Biostatistics Practice Problems

The following are some biostatistics practice questions that you can use to enhance your understanding of the course material. Practise answering these questions and they will give you an excellent and practical biostatistics help with homework assignments.

BASIC DESCRIPTION OF DATA, GATHERING, ANALYSIS, AND PRESENTATION

  1. What do we call a characteristic that is different between individuals_____________? Such a characteristic may be numerical (e.g., heartbeats per minute), and it may be categorical such as the neighborhood in which you live as distinguished from another.
    1. Sample
    2. Mean
    3. Variable
    4. Data
  2. What do we call a study where subjects are given treatments randomly?
    1. Randomized Experiment
    2. Poll
    3. Participants Bias
    4. Sample Variable
  3. On which basis can we make cause and effect conclusions?
    1. Sample
    2. Data
    3. Randomized Experiment
    4. Randomized Experiment
  4. In statistics, what do we call the fact that researchers test different theories in a single study?
    1. Multiple Variables
    2. False Positive
    3. Clinical Study
    4. Multiple Hypothesis
  5. What is similar to a bar graph, and is it used for all data variables?
    1. Axis
    2. Stem & Leaf
    3. Histogram
    4. Boxplot

DESCRIPTIONS OF DATA AND ITS NORMAL DISTRIBUTION

  1. A random survey of 4016 girls aged 9 showed that their average height was 137 cm with a 5 cm standard deviation. Using a histogram, the researchers concluded that the heights of study participants were within the normal distribution. Using this information, answer the following questions.
    1. The heights of three of the participating girls were as follows 140 cm, 160 cm, 123 cm. The list below consists of descriptions that fit each of the three girls. Match each of the girls with a description and justify your answer. Please note that you can use a description more than once.
      • Unusually tall
      • Within the average range
      • Unusually short
    2. Two of the participants were 153 cm tall. How far above average were they by SDs?
    3. One participant was 2 SDs below the mean height. How tall was she?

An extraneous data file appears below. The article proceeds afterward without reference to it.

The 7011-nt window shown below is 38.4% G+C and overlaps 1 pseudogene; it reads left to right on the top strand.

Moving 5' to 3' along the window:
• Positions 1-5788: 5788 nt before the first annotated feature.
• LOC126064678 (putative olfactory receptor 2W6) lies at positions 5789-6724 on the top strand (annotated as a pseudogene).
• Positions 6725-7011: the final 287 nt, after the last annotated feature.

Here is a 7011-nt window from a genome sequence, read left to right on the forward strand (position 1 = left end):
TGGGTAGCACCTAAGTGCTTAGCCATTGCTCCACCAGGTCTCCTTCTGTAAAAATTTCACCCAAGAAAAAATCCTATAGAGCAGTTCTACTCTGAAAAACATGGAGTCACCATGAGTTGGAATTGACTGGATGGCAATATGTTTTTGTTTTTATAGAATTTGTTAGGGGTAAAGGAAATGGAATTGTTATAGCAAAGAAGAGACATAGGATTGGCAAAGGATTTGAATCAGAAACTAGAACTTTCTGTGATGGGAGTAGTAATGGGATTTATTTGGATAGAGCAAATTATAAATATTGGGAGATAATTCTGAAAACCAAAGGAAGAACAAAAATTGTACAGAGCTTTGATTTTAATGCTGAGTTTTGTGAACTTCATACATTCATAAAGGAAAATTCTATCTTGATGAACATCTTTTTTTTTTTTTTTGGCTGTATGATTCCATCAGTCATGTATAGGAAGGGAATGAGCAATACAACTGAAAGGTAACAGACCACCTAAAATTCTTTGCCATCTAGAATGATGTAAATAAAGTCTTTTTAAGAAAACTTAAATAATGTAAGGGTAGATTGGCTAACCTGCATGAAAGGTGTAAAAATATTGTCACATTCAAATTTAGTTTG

4. If one of the survey participants’ height was within 3.2 SDs of the mean height. Find out the shortest and the tallest she could have been.
  2. In a survey, researchers measured the blood sugar level of 1500 participants, and they calculated the standard deviation. A second survey followed the same population, but the second one had three times more participants than the first one (4500). Considering this information indicate which of the following statements is true.
    1. The standard deviation of the new sample will be more significant than the first, but it is impossible to tell how much bigger.
    2. The second sample’s standard deviation will be smaller than the first by about a third of the size.
    3. The new sample’s standard deviation will be bigger than the previous survey by about three times.
    4. All the statements are false; there is no reason for the SD to change since participants are from the same pool.

SAMPLING DISTRIBUTIONS AND CONFIDENCE INTERVALS

  1. You undertake a study to determine how many teenagers between 17 and 19 have had a Sexually Transmitted Infection in the past two years. You get a sample of 400 girls, out of which 250 accept your invitation to participate. On the 250 participants, a 90% confidence interval for the participants who had contracted STI within the research period was .11 to .22. In the statements below, find out which is true on which proportion of the 150 who failed to participate had contracted an STI within the period of interest.